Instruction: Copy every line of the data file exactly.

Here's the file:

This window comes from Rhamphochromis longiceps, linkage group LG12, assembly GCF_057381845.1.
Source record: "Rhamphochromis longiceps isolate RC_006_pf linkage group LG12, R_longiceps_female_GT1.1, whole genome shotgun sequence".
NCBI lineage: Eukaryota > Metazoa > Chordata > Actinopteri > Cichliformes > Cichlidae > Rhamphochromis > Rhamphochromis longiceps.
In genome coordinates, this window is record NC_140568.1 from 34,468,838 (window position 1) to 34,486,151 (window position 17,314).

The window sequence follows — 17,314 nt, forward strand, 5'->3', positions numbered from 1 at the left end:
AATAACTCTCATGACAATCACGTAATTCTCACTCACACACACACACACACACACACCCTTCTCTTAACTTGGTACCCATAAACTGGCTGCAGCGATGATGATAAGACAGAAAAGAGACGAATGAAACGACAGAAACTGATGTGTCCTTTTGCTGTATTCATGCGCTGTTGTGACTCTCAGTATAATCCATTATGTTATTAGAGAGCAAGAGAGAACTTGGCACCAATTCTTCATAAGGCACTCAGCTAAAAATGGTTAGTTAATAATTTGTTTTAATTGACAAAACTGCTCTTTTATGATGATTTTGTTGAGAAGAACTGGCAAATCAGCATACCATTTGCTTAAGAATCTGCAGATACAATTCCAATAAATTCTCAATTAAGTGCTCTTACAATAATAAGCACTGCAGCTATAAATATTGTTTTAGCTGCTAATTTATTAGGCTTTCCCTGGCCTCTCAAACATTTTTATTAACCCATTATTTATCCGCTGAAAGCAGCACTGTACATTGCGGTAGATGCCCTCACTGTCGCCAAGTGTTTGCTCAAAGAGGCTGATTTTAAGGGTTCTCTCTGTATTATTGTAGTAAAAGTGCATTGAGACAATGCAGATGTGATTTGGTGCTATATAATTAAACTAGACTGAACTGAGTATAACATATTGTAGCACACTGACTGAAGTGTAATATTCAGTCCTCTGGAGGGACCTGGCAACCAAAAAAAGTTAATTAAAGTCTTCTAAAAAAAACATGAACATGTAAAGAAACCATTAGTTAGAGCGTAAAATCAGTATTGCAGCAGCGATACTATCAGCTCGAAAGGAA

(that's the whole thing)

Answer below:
This window comes from Rhamphochromis longiceps, linkage group LG12, assembly GCF_057381845.1.
Source record: "Rhamphochromis longiceps isolate RC_006_pf linkage group LG12, R_longiceps_female_GT1.1, whole genome shotgun sequence".
NCBI lineage: Eukaryota > Metazoa > Chordata > Actinopteri > Cichliformes > Cichlidae > Rhamphochromis > Rhamphochromis longiceps.
In genome coordinates, this window is record NC_140568.1 from 34,468,838 (window position 1) to 34,486,151 (window position 17,314).

The window sequence follows — 17,314 nt, forward strand, 5'->3', positions numbered from 1 at the left end:
AATAACTCTCATGACAATCACGTAATTCTCACTCACACACACACACACACACACACCCTTCTCTTAACTTGGTACCCATAAACTGGCTGCAGCGATGATGATAAGACAGAAAAGAGACGAATGAAACGACAGAAACTGATGTGTCCTTTTGCTGTATTCATGCGCTGTTGTGACTCTCAGTATAATCCATTATGTTATTAGAGAGCAAGAGAGAACTTGGCACCAATTCTTCATAAGGCACTCAGCTAAAAATGGTTAGTTAATAATTTGTTTTAATTGACAAAACTGCTCTTTTATGATGATTTTGTTGAGAAGAACTGGCAAATCAGCATACCATTTGCTTAAGAATCTGCAGATACAATTCCAATAAATTCTCAATTAAGTGCTCTTACAATAATAAGCACTGCAGCTATAAATATTGTTTTAGCTGCTAATTTATTAGGCTTTCCCTGGCCTCTCAAACATTTTTATTAACCCATTATTTATCCGCTGAAAGCAGCACTGTACATTGCGGTAGATGCCCTCACTGTCGCCAAGTGTTTGCTCAAAGAGGCTGATTTTAAGGGTTCTCTCTGTATTATTGTAGTAAAAGTGCATTGAGACAATGCAGATGTGATTTGGTGCTATATAATTAAACTAGACTGAACTGAGTATAACATATTGTAGCACACTGACTGAAGTGTAATATTCAGTCCTCTGGAGGGACCTGGCAACCAAAAAAAGTTAATTAAAGTCTTCTAAAAAAAACATGAACATGTAAAGAAACCATTAGTTAGAGCGTAAAATCAGTATTGCAGCAGCGATACTATCAGCTCGAAAGGAA